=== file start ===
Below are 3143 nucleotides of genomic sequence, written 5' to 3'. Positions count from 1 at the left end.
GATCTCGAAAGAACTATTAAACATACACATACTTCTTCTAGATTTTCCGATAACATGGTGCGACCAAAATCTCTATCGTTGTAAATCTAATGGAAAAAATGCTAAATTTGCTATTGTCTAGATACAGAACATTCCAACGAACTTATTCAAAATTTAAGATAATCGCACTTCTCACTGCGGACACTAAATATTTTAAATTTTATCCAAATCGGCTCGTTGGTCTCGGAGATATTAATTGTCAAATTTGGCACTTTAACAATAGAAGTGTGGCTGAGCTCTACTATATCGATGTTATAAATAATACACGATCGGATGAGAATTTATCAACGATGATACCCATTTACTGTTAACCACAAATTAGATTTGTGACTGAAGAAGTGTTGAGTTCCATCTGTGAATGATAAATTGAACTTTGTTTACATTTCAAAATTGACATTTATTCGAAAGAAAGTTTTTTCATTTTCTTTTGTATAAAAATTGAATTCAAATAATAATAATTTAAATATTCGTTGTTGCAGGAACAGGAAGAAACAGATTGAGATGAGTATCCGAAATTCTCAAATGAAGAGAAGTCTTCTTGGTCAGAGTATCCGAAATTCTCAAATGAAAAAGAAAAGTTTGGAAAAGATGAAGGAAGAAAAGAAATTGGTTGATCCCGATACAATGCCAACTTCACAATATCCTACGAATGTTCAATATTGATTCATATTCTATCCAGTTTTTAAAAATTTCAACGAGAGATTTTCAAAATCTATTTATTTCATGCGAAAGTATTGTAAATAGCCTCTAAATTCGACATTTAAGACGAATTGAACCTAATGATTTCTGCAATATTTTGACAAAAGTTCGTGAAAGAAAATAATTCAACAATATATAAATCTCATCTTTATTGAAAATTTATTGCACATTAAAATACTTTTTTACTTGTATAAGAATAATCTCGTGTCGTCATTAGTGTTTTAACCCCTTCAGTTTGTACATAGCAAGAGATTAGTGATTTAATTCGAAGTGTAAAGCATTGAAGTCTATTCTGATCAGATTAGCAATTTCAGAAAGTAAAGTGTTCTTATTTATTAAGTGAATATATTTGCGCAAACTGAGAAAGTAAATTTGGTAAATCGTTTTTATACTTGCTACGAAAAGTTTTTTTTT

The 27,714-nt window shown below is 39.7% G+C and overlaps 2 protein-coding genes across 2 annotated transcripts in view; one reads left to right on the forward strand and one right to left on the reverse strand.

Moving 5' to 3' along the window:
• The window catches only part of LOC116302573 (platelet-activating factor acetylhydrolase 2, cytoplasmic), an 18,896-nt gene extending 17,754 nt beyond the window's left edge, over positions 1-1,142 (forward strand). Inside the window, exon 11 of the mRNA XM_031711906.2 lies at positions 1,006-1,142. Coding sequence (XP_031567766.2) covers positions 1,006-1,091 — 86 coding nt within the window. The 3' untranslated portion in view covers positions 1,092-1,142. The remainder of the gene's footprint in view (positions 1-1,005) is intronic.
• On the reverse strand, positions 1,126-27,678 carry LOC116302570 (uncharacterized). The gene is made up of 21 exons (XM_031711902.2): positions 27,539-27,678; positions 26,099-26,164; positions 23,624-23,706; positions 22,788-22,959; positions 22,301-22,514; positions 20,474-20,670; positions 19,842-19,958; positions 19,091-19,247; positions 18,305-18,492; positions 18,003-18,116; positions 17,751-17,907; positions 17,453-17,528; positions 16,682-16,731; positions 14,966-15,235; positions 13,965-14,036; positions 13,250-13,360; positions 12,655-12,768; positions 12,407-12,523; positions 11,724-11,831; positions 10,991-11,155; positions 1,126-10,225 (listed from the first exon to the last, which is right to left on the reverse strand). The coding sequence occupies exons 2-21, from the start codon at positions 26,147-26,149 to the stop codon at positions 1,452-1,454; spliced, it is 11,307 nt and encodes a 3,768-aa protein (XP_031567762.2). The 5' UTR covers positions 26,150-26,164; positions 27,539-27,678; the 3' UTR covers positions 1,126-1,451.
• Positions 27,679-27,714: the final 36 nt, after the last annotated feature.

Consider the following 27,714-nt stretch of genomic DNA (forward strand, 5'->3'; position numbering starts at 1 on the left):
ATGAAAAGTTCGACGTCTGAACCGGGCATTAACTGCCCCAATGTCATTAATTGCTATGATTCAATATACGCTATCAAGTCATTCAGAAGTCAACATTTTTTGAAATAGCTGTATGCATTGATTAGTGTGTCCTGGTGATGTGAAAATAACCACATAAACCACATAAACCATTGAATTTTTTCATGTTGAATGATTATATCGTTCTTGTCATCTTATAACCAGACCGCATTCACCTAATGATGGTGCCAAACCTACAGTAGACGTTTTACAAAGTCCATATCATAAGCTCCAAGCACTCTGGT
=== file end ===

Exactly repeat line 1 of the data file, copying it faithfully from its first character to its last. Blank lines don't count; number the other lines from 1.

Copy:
Below are 3143 nucleotides of genomic sequence, written 5' to 3'. Positions count from 1 at the left end.